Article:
More than 11,000 ghost flights took off from or landed at Irish airports in three years.
That means the plane took off with less than 10% of it's seats filled.
Figures from 2019 to 2021, released after a parliamentary question from Green TD Neasa Hourigan.
The numbers show Dublin Airport accounts for over 8,400 so-called 'ghost flights.'
Kerry Airport was the only other facility to go over 1,000.
I asked a parliamentary question about 'ghost' flights in Ireland (flights under 10% capacity). The answer I got is pretty worrying- perhaps this would be less of an issue if aviation fuel was treated similarly to other fuels by the EU. #ClimateCrisis pic.twitter.com/pNRIN0HhD0
— Neasa Hourigan TD (@neasa_neasa) January 17, 2023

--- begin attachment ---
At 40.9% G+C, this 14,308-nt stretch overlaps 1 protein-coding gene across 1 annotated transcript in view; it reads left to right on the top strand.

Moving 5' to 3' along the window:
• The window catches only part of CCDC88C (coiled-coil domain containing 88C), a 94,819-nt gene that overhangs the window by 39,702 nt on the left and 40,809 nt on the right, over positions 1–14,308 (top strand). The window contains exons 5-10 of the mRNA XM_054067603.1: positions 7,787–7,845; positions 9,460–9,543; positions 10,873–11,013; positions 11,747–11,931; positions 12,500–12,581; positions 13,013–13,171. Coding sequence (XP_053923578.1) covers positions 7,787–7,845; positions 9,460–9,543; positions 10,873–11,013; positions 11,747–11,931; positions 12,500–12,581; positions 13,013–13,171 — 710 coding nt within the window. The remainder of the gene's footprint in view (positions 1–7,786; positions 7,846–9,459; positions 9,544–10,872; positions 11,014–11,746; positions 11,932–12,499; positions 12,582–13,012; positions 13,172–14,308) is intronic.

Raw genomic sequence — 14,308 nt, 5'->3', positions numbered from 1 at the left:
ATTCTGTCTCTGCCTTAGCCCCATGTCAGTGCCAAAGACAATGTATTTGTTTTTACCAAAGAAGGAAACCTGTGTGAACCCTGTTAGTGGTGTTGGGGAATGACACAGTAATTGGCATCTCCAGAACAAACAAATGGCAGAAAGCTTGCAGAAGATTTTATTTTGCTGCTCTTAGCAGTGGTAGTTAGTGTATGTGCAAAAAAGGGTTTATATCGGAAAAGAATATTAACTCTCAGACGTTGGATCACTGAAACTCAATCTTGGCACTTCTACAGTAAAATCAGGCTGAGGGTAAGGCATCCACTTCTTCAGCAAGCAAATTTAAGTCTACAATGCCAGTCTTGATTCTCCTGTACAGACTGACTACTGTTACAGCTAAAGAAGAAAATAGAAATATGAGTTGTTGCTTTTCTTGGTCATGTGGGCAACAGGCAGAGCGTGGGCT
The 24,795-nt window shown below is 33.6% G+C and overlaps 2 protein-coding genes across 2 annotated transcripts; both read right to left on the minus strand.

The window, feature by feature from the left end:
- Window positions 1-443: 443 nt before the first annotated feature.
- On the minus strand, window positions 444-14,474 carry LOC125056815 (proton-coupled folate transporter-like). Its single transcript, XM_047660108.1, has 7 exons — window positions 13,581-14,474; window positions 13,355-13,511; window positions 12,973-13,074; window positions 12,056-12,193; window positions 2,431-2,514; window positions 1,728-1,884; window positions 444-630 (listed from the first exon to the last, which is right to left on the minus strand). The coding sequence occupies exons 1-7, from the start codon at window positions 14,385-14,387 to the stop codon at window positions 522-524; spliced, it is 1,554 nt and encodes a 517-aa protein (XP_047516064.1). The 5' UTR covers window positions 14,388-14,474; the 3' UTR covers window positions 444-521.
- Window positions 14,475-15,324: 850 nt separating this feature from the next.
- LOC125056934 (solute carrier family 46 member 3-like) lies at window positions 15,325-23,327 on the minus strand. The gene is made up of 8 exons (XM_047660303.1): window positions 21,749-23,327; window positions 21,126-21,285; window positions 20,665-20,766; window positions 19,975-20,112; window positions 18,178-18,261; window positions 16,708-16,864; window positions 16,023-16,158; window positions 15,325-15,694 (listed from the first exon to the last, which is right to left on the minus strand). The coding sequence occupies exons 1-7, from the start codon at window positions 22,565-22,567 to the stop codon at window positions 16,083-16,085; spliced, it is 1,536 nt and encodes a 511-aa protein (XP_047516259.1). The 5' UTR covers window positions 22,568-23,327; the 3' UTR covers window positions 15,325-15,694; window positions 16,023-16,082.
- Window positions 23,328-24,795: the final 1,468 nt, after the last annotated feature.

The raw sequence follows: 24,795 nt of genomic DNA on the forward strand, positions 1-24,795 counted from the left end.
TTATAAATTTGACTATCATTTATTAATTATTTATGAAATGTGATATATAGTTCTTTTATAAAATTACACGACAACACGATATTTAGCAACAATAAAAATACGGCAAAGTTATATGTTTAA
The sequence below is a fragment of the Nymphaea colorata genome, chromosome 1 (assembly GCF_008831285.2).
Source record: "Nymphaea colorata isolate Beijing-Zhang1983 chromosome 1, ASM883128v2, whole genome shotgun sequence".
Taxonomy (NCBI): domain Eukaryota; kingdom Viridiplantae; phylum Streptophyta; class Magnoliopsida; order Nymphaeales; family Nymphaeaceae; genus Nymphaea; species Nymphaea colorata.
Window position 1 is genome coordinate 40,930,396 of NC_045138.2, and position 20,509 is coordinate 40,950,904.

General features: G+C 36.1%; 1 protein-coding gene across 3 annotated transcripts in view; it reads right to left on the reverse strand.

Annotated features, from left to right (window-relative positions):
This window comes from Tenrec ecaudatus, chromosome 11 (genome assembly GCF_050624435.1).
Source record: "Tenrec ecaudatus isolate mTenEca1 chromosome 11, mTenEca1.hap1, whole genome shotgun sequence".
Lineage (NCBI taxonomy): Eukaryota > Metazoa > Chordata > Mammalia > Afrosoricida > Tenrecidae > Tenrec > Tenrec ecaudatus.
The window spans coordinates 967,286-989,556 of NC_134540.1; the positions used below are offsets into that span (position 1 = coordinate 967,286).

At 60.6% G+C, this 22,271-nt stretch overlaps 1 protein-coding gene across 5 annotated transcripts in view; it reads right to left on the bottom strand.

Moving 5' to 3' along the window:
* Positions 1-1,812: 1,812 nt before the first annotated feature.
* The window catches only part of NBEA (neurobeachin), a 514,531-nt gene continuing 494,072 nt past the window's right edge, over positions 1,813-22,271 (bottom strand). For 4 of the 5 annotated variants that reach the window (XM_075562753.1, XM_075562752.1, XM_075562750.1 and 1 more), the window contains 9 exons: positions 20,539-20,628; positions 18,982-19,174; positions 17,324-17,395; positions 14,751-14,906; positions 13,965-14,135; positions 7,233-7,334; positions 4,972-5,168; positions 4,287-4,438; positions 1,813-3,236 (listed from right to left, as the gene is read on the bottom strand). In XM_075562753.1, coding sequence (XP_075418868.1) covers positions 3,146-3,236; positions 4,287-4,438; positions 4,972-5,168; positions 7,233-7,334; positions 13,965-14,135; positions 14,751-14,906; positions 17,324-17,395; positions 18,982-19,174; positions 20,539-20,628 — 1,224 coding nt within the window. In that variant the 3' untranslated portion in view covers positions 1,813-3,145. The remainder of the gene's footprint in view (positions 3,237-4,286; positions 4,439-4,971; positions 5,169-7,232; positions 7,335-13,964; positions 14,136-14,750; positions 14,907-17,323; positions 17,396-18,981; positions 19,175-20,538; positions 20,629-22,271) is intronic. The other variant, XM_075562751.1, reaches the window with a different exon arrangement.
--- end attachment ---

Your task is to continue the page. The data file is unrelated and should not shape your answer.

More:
Deputy Hourigan says the lack of taxes on aviation fuel and the need to maintain takeoff slots mean airlines feel the need to operate empty places.
Aviation is a "huge issue" for the climate and the industry is a "huge contributor" to emissions, according to the Green Party TD.
"It effectively creates no dis-incentives for airlines to control the amount of ghost flights - with under 10% capacity - that they're operating."
"To maintain their slots, particularly in busier airports, they need to hit a certain target of flights."
The Dublin Central rep added these flights don't serve anyone - because for a 60 seater plane to be less than 10 percent full it'd need 5 passengers at most.